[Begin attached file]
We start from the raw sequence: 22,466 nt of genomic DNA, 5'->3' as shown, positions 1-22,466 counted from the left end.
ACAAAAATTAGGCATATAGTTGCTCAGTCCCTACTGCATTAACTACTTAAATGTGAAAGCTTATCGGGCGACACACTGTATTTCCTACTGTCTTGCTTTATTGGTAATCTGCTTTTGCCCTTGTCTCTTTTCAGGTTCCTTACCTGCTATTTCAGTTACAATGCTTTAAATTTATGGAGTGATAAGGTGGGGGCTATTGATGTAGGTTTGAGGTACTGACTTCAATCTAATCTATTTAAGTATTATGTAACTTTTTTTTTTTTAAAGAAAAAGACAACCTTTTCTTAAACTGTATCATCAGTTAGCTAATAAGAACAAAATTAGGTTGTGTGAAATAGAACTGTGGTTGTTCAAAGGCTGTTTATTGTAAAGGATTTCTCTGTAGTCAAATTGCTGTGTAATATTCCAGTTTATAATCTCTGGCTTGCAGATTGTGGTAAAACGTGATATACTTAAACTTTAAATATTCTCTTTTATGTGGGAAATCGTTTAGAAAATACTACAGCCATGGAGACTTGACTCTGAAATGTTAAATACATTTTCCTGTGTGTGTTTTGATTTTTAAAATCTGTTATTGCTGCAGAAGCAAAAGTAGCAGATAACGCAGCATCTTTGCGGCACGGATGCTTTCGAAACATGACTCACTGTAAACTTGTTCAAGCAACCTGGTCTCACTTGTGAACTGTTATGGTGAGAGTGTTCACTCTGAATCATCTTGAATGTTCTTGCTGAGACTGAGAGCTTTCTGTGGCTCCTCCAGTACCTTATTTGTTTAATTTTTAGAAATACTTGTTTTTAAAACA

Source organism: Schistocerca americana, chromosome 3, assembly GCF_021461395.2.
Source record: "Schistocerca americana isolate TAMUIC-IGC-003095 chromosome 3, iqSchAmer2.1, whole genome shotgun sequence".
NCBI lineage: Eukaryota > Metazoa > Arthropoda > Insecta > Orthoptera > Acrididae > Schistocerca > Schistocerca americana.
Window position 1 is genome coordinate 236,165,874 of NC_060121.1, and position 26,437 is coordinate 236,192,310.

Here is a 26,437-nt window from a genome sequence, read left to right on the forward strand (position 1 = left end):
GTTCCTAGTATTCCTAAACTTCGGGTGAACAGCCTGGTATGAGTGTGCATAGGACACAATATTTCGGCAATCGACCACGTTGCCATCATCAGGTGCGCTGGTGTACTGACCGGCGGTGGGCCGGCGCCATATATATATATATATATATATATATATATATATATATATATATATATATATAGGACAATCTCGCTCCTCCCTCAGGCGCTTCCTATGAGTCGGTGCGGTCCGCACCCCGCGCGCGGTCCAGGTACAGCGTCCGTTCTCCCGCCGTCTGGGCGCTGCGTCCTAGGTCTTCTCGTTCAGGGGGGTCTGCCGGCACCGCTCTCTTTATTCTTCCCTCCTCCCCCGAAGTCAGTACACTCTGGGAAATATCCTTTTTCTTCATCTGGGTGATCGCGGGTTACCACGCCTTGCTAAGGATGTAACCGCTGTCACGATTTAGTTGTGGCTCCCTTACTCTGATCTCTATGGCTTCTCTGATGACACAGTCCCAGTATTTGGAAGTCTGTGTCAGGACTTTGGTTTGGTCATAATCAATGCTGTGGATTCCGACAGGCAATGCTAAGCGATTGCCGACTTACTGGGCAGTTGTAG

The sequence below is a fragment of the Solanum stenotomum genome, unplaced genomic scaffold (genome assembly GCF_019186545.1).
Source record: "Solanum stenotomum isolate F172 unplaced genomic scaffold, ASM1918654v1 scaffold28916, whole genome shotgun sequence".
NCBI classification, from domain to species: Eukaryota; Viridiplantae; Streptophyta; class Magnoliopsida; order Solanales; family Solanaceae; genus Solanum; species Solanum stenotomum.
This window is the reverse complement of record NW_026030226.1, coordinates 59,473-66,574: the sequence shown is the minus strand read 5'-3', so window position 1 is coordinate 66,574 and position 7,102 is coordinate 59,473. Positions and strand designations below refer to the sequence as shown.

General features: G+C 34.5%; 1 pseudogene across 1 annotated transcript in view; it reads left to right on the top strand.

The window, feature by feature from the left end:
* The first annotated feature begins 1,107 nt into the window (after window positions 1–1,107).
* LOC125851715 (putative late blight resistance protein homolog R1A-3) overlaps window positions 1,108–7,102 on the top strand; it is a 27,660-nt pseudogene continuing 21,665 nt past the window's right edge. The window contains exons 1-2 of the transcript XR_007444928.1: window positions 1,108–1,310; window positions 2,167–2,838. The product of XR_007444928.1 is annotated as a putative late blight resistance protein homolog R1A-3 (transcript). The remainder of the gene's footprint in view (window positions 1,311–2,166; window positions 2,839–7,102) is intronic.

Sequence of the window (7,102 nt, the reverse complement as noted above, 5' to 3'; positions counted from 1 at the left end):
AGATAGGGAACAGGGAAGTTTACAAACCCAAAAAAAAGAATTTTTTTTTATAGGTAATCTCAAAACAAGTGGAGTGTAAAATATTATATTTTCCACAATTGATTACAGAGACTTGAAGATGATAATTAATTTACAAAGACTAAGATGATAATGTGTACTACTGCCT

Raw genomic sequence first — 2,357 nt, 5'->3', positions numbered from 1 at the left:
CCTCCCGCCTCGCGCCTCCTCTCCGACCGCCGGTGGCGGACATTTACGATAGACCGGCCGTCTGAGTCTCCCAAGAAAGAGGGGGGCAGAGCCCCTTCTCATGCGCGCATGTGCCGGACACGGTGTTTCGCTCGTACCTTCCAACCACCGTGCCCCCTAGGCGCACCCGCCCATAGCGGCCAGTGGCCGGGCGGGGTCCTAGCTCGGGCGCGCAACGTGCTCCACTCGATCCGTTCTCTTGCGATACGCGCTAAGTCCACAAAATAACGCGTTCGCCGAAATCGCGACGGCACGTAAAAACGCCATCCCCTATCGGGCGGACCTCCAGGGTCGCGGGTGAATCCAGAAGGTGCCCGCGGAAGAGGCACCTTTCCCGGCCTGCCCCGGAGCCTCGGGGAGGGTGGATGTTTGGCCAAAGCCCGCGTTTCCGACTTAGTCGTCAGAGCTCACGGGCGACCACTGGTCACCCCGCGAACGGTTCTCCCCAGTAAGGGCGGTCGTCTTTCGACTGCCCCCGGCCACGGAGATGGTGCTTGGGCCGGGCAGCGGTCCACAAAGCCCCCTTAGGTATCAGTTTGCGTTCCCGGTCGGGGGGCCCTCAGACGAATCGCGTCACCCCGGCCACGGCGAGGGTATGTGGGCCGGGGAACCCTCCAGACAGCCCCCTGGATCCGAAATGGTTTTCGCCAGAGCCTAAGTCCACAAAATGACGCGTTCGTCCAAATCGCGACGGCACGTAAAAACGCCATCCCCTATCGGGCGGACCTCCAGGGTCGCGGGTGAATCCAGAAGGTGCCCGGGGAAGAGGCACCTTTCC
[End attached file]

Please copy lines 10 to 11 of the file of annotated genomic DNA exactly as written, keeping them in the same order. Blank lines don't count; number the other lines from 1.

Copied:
Source record: "Solanum stenotomum isolate F172 unplaced genomic scaffold, ASM1918654v1 scaffold28916, whole genome shotgun sequence".
NCBI classification, from domain to species: Eukaryota; Viridiplantae; Streptophyta; class Magnoliopsida; order Solanales; family Solanaceae; genus Solanum; species Solanum stenotomum.